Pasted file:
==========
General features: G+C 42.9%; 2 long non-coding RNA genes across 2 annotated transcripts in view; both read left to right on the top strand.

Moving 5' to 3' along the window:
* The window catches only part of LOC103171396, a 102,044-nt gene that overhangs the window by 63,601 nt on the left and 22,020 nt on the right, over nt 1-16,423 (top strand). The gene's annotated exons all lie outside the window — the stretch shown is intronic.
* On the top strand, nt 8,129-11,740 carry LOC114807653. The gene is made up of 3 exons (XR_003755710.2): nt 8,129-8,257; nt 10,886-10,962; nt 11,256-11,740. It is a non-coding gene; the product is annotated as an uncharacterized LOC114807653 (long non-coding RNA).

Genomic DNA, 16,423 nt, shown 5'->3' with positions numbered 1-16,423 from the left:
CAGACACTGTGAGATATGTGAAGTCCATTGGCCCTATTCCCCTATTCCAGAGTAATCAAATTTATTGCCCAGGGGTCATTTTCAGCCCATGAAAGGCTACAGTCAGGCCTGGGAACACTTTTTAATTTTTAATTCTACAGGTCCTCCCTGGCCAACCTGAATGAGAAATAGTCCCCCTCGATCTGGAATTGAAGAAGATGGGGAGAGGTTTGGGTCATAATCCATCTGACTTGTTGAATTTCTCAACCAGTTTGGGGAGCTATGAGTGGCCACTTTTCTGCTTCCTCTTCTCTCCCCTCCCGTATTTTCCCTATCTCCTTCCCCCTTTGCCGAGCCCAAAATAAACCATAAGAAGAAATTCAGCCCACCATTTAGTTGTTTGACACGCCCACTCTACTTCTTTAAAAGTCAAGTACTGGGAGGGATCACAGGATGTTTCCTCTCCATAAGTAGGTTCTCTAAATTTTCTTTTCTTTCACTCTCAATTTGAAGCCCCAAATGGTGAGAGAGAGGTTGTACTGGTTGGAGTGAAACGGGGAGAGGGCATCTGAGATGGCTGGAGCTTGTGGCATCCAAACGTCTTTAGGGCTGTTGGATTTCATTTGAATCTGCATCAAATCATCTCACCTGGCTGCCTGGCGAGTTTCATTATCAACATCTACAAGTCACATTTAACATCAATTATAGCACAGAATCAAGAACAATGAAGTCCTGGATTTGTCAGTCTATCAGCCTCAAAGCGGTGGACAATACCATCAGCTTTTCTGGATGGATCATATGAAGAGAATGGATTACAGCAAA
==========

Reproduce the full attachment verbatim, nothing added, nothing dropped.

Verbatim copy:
General features: G+C 42.9%; 2 long non-coding RNA genes across 2 annotated transcripts in view; both read left to right on the top strand.

Moving 5' to 3' along the window:
* The window catches only part of LOC103171396, a 102,044-nt gene that overhangs the window by 63,601 nt on the left and 22,020 nt on the right, over nt 1-16,423 (top strand). The gene's annotated exons all lie outside the window — the stretch shown is intronic.
* On the top strand, nt 8,129-11,740 carry LOC114807653. The gene is made up of 3 exons (XR_003755710.2): nt 8,129-8,257; nt 10,886-10,962; nt 11,256-11,740. It is a non-coding gene; the product is annotated as an uncharacterized LOC114807653 (long non-coding RNA).

Genomic DNA, 16,423 nt, shown 5'->3' with positions numbered 1-16,423 from the left:
CAGACACTGTGAGATATGTGAAGTCCATTGGCCCTATTCCCCTATTCCAGAGTAATCAAATTTATTGCCCAGGGGTCATTTTCAGCCCATGAAAGGCTACAGTCAGGCCTGGGAACACTTTTTAATTTTTAATTCTACAGGTCCTCCCTGGCCAACCTGAATGAGAAATAGTCCCCCTCGATCTGGAATTGAAGAAGATGGGGAGAGGTTTGGGTCATAATCCATCTGACTTGTTGAATTTCTCAACCAGTTTGGGGAGCTATGAGTGGCCACTTTTCTGCTTCCTCTTCTCTCCCCTCCCGTATTTTCCCTATCTCCTTCCCCCTTTGCCGAGCCCAAAATAAACCATAAGAAGAAATTCAGCCCACCATTTAGTTGTTTGACACGCCCACTCTACTTCTTTAAAAGTCAAGTACTGGGAGGGATCACAGGATGTTTCCTCTCCATAAGTAGGTTCTCTAAATTTTCTTTTCTTTCACTCTCAATTTGAAGCCCCAAATGGTGAGAGAGAGGTTGTACTGGTTGGAGTGAAACGGGGAGAGGGCATCTGAGATGGCTGGAGCTTGTGGCATCCAAACGTCTTTAGGGCTGTTGGATTTCATTTGAATCTGCATCAAATCATCTCACCTGGCTGCCTGGCGAGTTTCATTATCAACATCTACAAGTCACATTTAACATCAATTATAGCACAGAATCAAGAACAATGAAGTCCTGGATTTGTCAGTCTATCAGCCTCAAAGCGGTGGACAATACCATCAGCTTTTCTGGATGGATCATATGAAGAGAATGGATTACAGCAAA